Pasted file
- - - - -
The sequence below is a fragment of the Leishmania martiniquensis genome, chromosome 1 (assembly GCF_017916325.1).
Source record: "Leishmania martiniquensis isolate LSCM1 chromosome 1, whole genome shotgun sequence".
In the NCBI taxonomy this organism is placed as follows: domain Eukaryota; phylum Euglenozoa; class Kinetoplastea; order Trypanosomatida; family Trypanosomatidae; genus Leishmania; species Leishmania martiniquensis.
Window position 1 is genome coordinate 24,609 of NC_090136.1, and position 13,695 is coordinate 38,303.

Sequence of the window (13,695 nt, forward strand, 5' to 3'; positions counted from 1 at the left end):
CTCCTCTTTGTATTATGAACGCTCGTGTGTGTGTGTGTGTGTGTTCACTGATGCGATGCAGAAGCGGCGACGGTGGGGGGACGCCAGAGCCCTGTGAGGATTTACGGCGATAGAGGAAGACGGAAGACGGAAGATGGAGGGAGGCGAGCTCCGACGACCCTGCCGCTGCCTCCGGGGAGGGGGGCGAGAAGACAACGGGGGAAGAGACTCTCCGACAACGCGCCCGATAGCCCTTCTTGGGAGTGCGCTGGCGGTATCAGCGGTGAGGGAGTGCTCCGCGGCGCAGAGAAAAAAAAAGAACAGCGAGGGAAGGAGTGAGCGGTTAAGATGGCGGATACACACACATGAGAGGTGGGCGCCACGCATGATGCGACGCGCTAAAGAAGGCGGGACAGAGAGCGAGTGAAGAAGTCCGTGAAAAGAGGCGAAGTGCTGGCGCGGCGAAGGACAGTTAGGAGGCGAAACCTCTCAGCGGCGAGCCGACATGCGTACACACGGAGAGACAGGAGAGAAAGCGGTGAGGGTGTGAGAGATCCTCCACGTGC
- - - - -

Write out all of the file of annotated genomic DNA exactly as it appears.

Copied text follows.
The sequence below is a fragment of the Leishmania martiniquensis genome, chromosome 1 (assembly GCF_017916325.1).
Source record: "Leishmania martiniquensis isolate LSCM1 chromosome 1, whole genome shotgun sequence".
In the NCBI taxonomy this organism is placed as follows: domain Eukaryota; phylum Euglenozoa; class Kinetoplastea; order Trypanosomatida; family Trypanosomatidae; genus Leishmania; species Leishmania martiniquensis.
Window position 1 is genome coordinate 24,609 of NC_090136.1, and position 13,695 is coordinate 38,303.

Sequence of the window (13,695 nt, forward strand, 5' to 3'; positions counted from 1 at the left end):
CTCCTCTTTGTATTATGAACGCTCGTGTGTGTGTGTGTGTGTGTTCACTGATGCGATGCAGAAGCGGCGACGGTGGGGGGACGCCAGAGCCCTGTGAGGATTTACGGCGATAGAGGAAGACGGAAGACGGAAGATGGAGGGAGGCGAGCTCCGACGACCCTGCCGCTGCCTCCGGGGAGGGGGGCGAGAAGACAACGGGGGAAGAGACTCTCCGACAACGCGCCCGATAGCCCTTCTTGGGAGTGCGCTGGCGGTATCAGCGGTGAGGGAGTGCTCCGCGGCGCAGAGAAAAAAAAAGAACAGCGAGGGAAGGAGTGAGCGGTTAAGATGGCGGATACACACACATGAGAGGTGGGCGCCACGCATGATGCGACGCGCTAAAGAAGGCGGGACAGAGAGCGAGTGAAGAAGTCCGTGAAAAGAGGCGAAGTGCTGGCGCGGCGAAGGACAGTTAGGAGGCGAAACCTCTCAGCGGCGAGCCGACATGCGTACACACGGAGAGACAGGAGAGAAAGCGGTGAGGGTGTGAGAGATCCTCCACGTGC